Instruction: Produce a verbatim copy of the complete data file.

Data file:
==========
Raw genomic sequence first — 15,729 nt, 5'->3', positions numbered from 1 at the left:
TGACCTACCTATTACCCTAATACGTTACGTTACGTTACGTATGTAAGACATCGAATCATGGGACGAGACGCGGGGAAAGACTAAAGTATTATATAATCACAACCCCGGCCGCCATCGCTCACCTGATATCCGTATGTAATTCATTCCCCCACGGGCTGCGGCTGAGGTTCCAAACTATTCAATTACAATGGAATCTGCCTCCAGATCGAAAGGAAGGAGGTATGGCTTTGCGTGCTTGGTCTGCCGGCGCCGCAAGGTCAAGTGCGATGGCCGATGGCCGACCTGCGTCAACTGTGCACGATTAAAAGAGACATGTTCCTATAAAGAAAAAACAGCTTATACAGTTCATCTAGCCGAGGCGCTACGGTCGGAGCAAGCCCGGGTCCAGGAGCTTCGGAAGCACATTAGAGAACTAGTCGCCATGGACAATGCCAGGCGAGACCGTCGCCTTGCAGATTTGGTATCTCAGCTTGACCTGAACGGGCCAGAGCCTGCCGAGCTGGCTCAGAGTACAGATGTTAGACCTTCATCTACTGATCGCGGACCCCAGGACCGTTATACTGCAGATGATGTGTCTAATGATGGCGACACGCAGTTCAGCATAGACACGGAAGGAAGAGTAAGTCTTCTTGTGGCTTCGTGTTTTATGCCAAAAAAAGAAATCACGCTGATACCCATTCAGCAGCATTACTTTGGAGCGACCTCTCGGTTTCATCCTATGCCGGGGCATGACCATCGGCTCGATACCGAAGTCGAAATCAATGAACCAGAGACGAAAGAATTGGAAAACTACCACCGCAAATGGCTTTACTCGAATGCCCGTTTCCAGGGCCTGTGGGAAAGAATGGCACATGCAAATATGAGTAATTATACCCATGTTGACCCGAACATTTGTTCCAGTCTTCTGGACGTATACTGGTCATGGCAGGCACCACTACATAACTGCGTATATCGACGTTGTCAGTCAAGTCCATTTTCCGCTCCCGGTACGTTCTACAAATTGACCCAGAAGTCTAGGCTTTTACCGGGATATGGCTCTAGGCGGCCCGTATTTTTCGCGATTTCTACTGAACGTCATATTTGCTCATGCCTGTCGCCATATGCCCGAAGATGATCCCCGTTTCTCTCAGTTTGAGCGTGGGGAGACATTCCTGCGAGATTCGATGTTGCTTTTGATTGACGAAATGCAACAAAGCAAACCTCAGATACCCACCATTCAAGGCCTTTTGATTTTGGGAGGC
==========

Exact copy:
Raw genomic sequence first — 15,729 nt, 5'->3', positions numbered from 1 at the left:
TGACCTACCTATTACCCTAATACGTTACGTTACGTTACGTATGTAAGACATCGAATCATGGGACGAGACGCGGGGAAAGACTAAAGTATTATATAATCACAACCCCGGCCGCCATCGCTCACCTGATATCCGTATGTAATTCATTCCCCCACGGGCTGCGGCTGAGGTTCCAAACTATTCAATTACAATGGAATCTGCCTCCAGATCGAAAGGAAGGAGGTATGGCTTTGCGTGCTTGGTCTGCCGGCGCCGCAAGGTCAAGTGCGATGGCCGATGGCCGACCTGCGTCAACTGTGCACGATTAAAAGAGACATGTTCCTATAAAGAAAAAACAGCTTATACAGTTCATCTAGCCGAGGCGCTACGGTCGGAGCAAGCCCGGGTCCAGGAGCTTCGGAAGCACATTAGAGAACTAGTCGCCATGGACAATGCCAGGCGAGACCGTCGCCTTGCAGATTTGGTATCTCAGCTTGACCTGAACGGGCCAGAGCCTGCCGAGCTGGCTCAGAGTACAGATGTTAGACCTTCATCTACTGATCGCGGACCCCAGGACCGTTATACTGCAGATGATGTGTCTAATGATGGCGACACGCAGTTCAGCATAGACACGGAAGGAAGAGTAAGTCTTCTTGTGGCTTCGTGTTTTATGCCAAAAAAAGAAATCACGCTGATACCCATTCAGCAGCATTACTTTGGAGCGACCTCTCGGTTTCATCCTATGCCGGGGCATGACCATCGGCTCGATACCGAAGTCGAAATCAATGAACCAGAGACGAAAGAATTGGAAAACTACCACCGCAAATGGCTTTACTCGAATGCCCGTTTCCAGGGCCTGTGGGAAAGAATGGCACATGCAAATATGAGTAATTATACCCATGTTGACCCGAACATTTGTTCCAGTCTTCTGGACGTATACTGGTCATGGCAGGCACCACTACATAACTGCGTATATCGACGTTGTCAGTCAAGTCCATTTTCCGCTCCCGGTACGTTCTACAAATTGACCCAGAAGTCTAGGCTTTTACCGGGATATGGCTCTAGGCGGCCCGTATTTTTCGCGATTTCTACTGAACGTCATATTTGCTCATGCCTGTCGCCATATGCCCGAAGATGATCCCCGTTTCTCTCAGTTTGAGCGTGGGGAGACATTCCTGCGAGATTCGATGTTGCTTTTGATTGACGAAATGCAACAAAGCAAACCTCAGATACCCACCATTCAAGGCCTTTTGATTTTGGGAGGC